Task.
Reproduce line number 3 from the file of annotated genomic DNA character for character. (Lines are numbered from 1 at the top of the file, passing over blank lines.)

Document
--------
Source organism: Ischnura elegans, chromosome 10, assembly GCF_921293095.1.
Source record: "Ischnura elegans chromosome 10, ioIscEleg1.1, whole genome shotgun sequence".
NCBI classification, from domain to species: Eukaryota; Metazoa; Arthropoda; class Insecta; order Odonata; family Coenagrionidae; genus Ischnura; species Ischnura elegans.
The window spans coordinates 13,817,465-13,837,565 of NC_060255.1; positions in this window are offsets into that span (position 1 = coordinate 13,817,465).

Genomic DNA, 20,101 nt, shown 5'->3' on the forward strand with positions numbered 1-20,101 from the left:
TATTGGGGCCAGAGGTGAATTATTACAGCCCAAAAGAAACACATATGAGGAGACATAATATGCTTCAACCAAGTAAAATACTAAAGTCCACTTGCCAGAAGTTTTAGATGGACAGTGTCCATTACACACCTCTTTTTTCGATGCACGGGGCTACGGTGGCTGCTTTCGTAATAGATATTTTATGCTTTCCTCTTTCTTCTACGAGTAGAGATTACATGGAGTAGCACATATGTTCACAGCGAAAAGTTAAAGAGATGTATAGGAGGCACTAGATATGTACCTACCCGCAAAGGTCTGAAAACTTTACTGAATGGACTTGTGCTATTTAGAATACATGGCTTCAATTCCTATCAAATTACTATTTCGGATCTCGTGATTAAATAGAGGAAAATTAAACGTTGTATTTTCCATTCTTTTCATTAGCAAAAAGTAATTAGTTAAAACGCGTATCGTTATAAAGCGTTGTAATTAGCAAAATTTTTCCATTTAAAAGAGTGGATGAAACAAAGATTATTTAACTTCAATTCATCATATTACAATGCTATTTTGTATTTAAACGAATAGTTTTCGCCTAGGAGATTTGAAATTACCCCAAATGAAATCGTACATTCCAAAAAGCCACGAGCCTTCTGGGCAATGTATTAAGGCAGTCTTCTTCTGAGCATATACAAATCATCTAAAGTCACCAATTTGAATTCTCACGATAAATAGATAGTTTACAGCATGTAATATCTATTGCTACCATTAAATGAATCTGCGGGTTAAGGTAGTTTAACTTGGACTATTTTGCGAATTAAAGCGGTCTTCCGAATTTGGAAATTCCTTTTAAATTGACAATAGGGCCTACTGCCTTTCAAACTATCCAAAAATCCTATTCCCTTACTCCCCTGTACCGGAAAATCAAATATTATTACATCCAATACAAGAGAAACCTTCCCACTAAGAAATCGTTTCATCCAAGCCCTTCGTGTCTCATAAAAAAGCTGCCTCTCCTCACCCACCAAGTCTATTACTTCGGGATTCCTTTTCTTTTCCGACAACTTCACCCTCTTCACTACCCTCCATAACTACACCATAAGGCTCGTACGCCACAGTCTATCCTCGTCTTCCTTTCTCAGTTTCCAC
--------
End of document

NCBI classification, from domain to species: Eukaryota; Metazoa; Arthropoda; class Insecta; order Odonata; family Coenagrionidae; genus Ischnura; species Ischnura elegans.